BALTIMORE (WJZ)--Across the country, only 11 percent of low income students who begin college go on to graduate.
Mike Schuh has details on a long running non-profit which see's 80 percent of its students get a degree.
Xiang Chen is the new guy on the 18th floor at the M & T Bank. He's been doing paperwork for three weeks. But he's not an employee he's a junior at Patterson High.
"Building Steps kids are incredible, incredible young adults and they're doing things that no other kids are doing," says Debra Hettleman.
Hettleman's runs Building Steps, a nonprofit which teaches low income students with good grades, how to get into, and then stay in college.
Schuh: "To a college, how attractive are the kids that you're helping?"
"Extraordinarily attractive because our kids are coming with a support system," said Hettleman.
Support because the parents simply don't know how to make college happen.
College? Many never graduated high school.
"My father keep telling me to go to college, he tell me it's important, he never graduated from middle school," said Xiang Chen.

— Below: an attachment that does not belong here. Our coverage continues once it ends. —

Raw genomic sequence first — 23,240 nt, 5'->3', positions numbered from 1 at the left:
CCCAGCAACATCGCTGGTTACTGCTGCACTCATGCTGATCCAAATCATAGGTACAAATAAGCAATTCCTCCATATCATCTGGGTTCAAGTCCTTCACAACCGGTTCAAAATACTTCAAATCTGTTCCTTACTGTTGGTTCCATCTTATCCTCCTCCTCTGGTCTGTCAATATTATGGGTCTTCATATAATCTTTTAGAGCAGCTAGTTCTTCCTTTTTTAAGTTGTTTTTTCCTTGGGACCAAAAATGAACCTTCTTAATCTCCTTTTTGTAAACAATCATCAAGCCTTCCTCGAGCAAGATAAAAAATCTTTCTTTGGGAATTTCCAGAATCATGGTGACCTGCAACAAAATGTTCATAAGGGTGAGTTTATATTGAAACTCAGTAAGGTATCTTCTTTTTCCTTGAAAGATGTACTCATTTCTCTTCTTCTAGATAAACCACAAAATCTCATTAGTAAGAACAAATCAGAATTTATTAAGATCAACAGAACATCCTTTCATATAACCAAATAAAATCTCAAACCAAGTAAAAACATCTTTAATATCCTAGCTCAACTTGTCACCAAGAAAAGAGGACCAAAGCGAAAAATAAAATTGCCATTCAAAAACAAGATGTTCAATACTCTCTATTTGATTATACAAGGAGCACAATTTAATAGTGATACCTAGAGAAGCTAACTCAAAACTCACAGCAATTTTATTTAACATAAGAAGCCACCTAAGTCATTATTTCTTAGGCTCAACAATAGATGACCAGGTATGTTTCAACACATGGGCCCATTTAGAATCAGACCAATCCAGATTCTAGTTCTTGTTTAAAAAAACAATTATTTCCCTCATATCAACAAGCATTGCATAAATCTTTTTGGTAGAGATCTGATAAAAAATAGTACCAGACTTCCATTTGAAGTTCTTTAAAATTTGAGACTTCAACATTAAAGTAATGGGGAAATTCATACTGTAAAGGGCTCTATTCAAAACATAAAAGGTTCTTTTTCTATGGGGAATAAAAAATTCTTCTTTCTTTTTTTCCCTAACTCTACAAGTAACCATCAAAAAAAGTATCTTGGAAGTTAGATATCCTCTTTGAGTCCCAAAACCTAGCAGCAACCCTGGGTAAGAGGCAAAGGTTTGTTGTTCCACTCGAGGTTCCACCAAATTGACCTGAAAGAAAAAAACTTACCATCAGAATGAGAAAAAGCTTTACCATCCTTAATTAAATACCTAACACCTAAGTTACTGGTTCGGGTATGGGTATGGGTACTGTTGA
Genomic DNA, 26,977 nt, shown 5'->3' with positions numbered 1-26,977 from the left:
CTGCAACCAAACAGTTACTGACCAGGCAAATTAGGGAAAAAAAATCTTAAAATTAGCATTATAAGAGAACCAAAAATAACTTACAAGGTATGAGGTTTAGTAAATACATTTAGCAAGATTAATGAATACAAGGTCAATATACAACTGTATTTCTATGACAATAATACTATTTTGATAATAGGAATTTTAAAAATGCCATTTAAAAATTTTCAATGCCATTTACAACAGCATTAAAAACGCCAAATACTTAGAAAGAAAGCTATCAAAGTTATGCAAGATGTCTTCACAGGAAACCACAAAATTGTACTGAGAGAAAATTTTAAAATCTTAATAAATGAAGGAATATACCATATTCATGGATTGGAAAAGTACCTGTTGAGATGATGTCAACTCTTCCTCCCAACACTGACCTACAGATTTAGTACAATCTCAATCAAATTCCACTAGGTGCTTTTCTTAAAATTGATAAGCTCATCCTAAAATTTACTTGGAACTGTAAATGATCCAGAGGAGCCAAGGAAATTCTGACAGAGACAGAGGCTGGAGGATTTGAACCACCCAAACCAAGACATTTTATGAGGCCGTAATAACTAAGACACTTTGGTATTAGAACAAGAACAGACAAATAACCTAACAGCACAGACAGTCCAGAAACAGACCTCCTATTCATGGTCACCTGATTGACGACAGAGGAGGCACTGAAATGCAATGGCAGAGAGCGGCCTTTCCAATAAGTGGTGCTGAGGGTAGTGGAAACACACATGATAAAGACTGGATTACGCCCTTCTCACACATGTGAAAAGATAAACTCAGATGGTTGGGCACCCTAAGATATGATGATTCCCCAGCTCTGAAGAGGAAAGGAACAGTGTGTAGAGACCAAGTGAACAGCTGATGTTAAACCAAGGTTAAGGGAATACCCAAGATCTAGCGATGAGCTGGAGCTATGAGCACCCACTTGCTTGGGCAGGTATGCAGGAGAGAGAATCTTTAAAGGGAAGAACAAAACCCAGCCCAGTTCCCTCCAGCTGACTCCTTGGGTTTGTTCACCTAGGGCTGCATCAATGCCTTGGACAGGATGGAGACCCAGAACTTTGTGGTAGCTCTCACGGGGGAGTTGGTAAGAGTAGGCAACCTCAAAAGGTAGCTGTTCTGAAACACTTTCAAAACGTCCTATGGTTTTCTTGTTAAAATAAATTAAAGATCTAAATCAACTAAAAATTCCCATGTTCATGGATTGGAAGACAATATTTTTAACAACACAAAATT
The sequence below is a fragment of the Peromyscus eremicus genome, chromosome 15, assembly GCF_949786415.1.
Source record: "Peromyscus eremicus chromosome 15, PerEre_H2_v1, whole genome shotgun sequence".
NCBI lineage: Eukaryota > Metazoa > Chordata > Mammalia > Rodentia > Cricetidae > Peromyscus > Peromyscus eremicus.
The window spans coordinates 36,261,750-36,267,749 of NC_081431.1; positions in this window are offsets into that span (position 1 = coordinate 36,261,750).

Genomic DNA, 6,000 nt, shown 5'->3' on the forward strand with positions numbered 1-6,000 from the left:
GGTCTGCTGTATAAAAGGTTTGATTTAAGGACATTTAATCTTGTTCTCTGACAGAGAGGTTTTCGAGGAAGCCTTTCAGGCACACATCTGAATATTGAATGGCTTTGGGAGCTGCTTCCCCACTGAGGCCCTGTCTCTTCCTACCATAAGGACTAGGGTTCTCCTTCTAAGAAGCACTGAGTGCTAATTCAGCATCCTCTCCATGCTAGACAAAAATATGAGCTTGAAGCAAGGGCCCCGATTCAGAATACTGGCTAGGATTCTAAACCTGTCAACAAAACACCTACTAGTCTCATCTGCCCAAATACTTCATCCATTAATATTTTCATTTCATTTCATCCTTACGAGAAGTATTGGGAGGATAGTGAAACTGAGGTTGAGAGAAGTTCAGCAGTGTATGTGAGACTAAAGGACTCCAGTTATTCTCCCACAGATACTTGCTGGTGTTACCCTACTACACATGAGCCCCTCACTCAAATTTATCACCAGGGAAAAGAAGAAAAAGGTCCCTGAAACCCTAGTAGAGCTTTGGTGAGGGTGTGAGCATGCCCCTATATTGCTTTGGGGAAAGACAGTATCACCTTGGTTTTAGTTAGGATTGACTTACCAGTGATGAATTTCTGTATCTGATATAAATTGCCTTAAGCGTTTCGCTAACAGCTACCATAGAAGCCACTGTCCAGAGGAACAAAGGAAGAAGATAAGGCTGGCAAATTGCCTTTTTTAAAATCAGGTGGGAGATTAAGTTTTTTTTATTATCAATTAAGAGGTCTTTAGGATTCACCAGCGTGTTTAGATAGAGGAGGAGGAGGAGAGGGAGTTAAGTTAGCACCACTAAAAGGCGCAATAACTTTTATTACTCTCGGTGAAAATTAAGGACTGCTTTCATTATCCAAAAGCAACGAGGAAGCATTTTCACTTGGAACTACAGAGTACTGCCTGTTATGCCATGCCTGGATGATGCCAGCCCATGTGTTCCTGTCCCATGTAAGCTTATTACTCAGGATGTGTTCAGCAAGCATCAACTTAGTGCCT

They never graduated middle school, yet now, his mom and dad own a corner grocery in east Baltimore. But they may not know what to ask their son once he's in college.
But Debra does, "Are your sitting in the front row, have you seen your academic advisor, have you been to the academic achievement center, have you met your advisor, what's your schedule like, how did you do on your exam, we send them a care package, someone at home cares about you?"
Schuh: "What you're doing almost sounds parental."
"I don't want to say that, but yes, it's parental," she says.
None of this would happen without the support of a lot of people in corner offices.
"Were taking kids from unique situations, young adults really, and really pushing them and giving them an opportunity," said Christoper Callaghan, M & T Bank.
The student tells WJZ that after working at M & T Bank all day, he goes home and helps his parents in their corner grocery store near Patterson Park.
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